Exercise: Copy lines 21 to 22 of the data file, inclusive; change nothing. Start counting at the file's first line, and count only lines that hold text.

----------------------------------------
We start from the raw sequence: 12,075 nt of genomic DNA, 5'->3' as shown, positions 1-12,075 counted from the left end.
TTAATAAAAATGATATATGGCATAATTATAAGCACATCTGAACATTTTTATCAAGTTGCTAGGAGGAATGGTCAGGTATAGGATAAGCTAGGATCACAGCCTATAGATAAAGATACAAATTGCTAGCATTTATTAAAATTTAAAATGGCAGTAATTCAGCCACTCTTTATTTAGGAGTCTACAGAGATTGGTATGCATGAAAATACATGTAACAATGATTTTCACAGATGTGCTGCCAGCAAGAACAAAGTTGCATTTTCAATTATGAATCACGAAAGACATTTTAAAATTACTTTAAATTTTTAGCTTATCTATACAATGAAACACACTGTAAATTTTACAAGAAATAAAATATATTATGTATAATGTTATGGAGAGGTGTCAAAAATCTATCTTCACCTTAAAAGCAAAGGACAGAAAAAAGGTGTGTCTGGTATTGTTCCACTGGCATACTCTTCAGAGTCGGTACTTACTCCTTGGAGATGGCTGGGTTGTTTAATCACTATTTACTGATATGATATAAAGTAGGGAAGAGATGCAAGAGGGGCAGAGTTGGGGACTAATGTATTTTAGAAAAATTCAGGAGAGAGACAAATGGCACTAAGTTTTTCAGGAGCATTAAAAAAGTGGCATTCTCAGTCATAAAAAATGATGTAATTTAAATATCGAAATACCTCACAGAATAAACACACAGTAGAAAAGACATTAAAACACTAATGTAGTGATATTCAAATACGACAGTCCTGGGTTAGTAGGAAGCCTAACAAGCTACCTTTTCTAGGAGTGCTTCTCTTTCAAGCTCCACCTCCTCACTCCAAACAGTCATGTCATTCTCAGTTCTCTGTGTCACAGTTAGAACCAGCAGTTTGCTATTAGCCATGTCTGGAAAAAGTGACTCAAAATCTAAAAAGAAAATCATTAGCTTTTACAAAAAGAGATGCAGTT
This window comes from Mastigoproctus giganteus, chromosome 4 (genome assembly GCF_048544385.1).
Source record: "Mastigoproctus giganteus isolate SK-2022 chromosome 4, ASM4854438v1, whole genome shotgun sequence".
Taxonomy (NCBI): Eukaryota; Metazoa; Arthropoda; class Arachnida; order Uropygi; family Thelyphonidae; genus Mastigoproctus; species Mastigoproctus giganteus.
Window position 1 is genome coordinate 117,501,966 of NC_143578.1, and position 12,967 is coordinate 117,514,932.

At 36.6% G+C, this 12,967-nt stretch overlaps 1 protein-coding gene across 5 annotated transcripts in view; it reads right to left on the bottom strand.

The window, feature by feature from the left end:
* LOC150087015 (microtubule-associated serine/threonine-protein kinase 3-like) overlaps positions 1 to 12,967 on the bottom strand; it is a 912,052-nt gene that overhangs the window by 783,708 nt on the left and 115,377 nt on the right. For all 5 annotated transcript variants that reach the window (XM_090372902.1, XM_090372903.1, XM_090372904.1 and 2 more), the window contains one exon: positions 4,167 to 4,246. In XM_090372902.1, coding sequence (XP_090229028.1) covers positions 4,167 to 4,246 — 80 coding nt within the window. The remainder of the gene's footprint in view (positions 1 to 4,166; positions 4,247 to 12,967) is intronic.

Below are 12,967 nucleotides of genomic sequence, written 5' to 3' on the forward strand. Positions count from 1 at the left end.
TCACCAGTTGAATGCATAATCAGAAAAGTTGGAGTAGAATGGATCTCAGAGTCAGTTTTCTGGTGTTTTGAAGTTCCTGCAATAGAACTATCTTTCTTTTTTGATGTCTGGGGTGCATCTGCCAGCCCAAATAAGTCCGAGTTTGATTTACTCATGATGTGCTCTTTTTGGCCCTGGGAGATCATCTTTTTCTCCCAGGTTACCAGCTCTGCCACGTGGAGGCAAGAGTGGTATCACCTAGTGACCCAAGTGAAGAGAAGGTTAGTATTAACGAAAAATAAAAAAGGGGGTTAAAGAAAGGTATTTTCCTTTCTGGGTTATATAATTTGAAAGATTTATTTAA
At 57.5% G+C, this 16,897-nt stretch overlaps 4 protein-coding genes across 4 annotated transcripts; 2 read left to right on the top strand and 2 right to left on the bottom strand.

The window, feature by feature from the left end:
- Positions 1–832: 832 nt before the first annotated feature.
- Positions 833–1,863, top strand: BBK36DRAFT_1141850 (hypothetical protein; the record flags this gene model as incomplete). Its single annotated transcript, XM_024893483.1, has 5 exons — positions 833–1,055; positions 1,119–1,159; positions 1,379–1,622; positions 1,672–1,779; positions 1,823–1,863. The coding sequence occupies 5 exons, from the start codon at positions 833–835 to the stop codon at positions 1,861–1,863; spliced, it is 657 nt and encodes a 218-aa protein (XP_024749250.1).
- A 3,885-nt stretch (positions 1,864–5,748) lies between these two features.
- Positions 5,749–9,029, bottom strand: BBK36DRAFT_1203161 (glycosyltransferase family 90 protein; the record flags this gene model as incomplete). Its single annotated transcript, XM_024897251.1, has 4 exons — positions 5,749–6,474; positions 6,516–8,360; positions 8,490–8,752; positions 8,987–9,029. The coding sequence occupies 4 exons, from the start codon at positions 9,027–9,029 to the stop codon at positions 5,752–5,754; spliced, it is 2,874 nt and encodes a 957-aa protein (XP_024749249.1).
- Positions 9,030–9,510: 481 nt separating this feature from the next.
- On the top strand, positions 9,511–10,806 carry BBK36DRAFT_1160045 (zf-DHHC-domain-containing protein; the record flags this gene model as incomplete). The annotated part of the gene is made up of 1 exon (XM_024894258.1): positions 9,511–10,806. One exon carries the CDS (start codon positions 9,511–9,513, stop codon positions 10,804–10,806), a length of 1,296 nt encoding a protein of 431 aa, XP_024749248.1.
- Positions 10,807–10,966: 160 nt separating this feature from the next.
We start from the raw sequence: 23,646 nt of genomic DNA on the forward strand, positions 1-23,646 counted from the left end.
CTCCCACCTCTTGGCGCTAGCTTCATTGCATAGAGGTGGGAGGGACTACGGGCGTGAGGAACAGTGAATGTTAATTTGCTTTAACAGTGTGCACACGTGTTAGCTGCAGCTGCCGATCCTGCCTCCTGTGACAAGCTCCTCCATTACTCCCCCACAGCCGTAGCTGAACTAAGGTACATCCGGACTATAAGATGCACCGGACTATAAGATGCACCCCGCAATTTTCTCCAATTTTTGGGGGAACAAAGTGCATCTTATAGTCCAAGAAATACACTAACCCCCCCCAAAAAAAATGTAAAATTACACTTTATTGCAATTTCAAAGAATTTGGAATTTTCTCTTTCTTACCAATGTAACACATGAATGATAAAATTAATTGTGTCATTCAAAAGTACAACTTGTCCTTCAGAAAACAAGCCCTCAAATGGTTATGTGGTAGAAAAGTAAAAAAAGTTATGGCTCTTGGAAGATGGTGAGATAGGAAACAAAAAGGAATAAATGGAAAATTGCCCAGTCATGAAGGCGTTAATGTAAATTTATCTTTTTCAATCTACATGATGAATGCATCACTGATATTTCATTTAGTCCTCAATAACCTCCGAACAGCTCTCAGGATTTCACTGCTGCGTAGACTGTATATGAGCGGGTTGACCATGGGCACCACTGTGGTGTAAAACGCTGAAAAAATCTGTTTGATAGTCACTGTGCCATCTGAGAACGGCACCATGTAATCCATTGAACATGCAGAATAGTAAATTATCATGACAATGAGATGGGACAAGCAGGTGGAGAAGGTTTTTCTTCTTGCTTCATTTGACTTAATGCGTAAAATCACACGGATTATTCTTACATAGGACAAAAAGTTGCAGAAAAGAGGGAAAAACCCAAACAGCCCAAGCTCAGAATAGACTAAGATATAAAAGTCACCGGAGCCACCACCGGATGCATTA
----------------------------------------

We start from the raw sequence: 23,646 nt of genomic DNA on the forward strand, positions 1-23,646 counted from the left end.
CTCCCACCTCTTGGCGCTAGCTTCATTGCATAGAGGTGGGAGGGACTACGGGCGTGAGGAACAGTGAATGTTAATTTGCTTTAACAGTGTGCACACGTGTTAGCTGCAGCTGCCGATCCTGCCTCCTGTGACAAGCTCCTCCATTACTCCCCCACAGCCGTAGCTGAACTAAGGTACATCCGGACTATAAGATGCACCGGACTATAAGATGCACCCCGCAATTTTCTCCAATTTTTGGGGGAACAAAGTGCATCTTATAGTCCAAGAAATACACTAACCCCCCCCAAAAAAAATGTAAAATTACACTTTATTGCAATTTCAAAGAATTTGGAATTTTCTCTTTCTTACCAATGTAACACATGAATGATAAAATTAATTGTGTCATTCAAAAGTACAACTTGTCCTTCAGAAAACAAGCCCTCAAATGGTTATGTGGTAGAAAAGTAAAAAAAGTTATGGCTCTTGGAAGATGGTGAGATAGGAAACAAAAAGGAATAAATGGAAAATTGCCCAGTCATGAAGGCGTTAATGTAAATTTATCTTTTTCAATCTACATGATGAATGCATCACTGATATTTCATTTAGTCCTCAATAACCTCCGAACAGCTCTCAGGATTTCACTGCTGCGTAGACTGTATATGAGCGGGTTGACCATGGGCACCACTGTGGTGTAAAACGCTGAAAAAATCTGTTTGATAGTCACTGTGCCATCTGAGAACGGCACCATGTAATCCATTGAACATGCAGAATAGTAAATTATCATGACAATGAGATGGGACAAGCAGGTGGAGAAGGTTTTTCTTCTTGCTTCATTTGACTTAATGCGTAAAATCACACGGATTATTCTTACATAGGACAAAAAGTTGCAGAAAAGAGGGAAAAACCCAAACAGCCCAAGCTCAGAATAGACTAAGATATAAAAGTCACCGGAGCCACCACCGGATGCATTA